Once the statute of limitations has expired, allowing amendment of a petition to allege additional grounds for relief would defeat the purpose of the AEDPA. Oleson, 27 Fed. App'x at 571 (citing United States v. Thomas, 221 F.3d 430, 436 (3d Cir. 2000)("[A] party cannot amend a § 2255 petition to add a completely new claim after the statute of limitations has expired.")). Because Rogers seeks to add new claims, his motion is untimely and is barred by the AEDPA statute of limitations. The motion to amend is DENIED. (D.E. 9.) II. PROCEDURAL HISTORY
See also United States v. Pittman, 209 F.3d 314, 317-18 (4th Cir. 2000)("The fact that amended claims arise from the same trial and sentencing proceeding as the original motion does not mean that the amended claims relate back for purposes of Rule 15(c). . . Such a broad view of 'relation back' would undermine the limitations period set by Congress in the AEDPA" (citing United States v. Duffus, 174 F.3d 333, 337 (3d Cir. 1999)).
On September 28, 2004, a federal grand jury returned a one-count indictment, charging Rogers with possession of a firearm after the conviction of a felony, in violation of 18 U.S.C. § 922(g). (United States v. Rogers, No. 04-20409, Criminal Docket Entry "Cr. D.E." 1.) On May 1, 2006, Defendant appeared before United States District Judge J. Daniel Breen and pled guilty as charged. (Cr. D.E. 115-16.) On September 19, 2006 Judge Breen held a sentencing hearing and sentenced Rogers to three hundred twenty-seven (327) months of imprisonment as an armed career criminal, to be followed by a three-year period of supervised release. (Cr. D.E. 126-27.) Defendant appealed. (Cr. D.E. 130.)
Rogers contended on appeal that the Court erred during sentencing by finding that Rogers' relevant conduct constituted an assault with intent to commit first-degree murder. The United States Court of Appeals for the Sixth Circuit affirmed Rogers' conviction and sentence. (Cr. D.E. 136; United States v. Rogers, No. 06-6260, 261 Fed. App'x 849 (6th Cir. Jan. 16, 2009).)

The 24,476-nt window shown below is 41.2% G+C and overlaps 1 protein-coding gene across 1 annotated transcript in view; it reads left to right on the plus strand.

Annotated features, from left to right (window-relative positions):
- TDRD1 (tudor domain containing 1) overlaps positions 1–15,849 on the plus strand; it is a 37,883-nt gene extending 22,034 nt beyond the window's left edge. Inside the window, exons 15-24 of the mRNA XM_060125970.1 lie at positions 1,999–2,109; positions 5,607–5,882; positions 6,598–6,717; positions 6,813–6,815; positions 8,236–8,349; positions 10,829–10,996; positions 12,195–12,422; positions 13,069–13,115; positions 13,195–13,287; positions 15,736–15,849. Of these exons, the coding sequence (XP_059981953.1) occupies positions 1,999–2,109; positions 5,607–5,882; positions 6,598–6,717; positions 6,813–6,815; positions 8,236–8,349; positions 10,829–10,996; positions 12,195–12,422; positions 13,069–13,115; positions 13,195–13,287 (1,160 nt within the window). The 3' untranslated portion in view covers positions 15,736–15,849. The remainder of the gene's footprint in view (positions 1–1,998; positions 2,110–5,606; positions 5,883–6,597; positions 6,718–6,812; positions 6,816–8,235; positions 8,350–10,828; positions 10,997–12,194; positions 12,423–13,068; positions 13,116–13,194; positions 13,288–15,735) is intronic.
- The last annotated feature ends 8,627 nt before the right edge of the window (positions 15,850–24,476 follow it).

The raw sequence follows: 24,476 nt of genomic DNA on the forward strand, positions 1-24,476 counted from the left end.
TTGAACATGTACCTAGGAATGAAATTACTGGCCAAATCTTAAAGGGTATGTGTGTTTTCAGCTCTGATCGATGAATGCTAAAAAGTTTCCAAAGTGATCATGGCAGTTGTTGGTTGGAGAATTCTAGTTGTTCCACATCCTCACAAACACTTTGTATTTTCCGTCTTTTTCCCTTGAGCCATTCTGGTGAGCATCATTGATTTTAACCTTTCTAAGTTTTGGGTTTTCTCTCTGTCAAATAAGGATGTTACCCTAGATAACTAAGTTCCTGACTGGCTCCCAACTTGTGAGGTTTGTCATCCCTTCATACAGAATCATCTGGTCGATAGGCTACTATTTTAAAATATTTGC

Rogers contends in this motion pursuant to 28 U.S.C. § 2255, that:
(1) his attorneys provided ineffective assistance at sentencing and on direct appeal by failing to object to the finding that Defendant was an armed career criminal under United States Sentencing Guideline ("U.S.S.G.") § 4B1.4; and
(2) trial and appellate counsel were ineffective by failing to challenge the determination that his base offense level was 33, due to possession of the firearm in connection with another offense under U.S.S.G. § 2K2.1(a).
Pursuant to 28 U.S.C. § 2255(a),
[a] prisoner in custody under sentence of a court established by Act of Congress claiming the right to be released upon the ground that the sentence was imposed in violation of the Constitution or laws of the United States, or that the court was without jurisdiction to impose such sentence, or that the sentence was in excess of the maximum authorized by law, or is otherwise subject to collateral attack, may move the court which imposed the sentence to vacate, set aside or correct the sentence.
"A prisoner seeking relief under 28 U.S.C. § 2255 must allege either (1) an error of constitutional magnitude; (2) a sentence imposed outside the statutory limits; or (3) an error of fact or law that was so fundamental as to render the entire proceeding invalid." Short v. United States, 471 F.3d 686, 691 (6th Cir. 2006) (internal quotation marks omitted).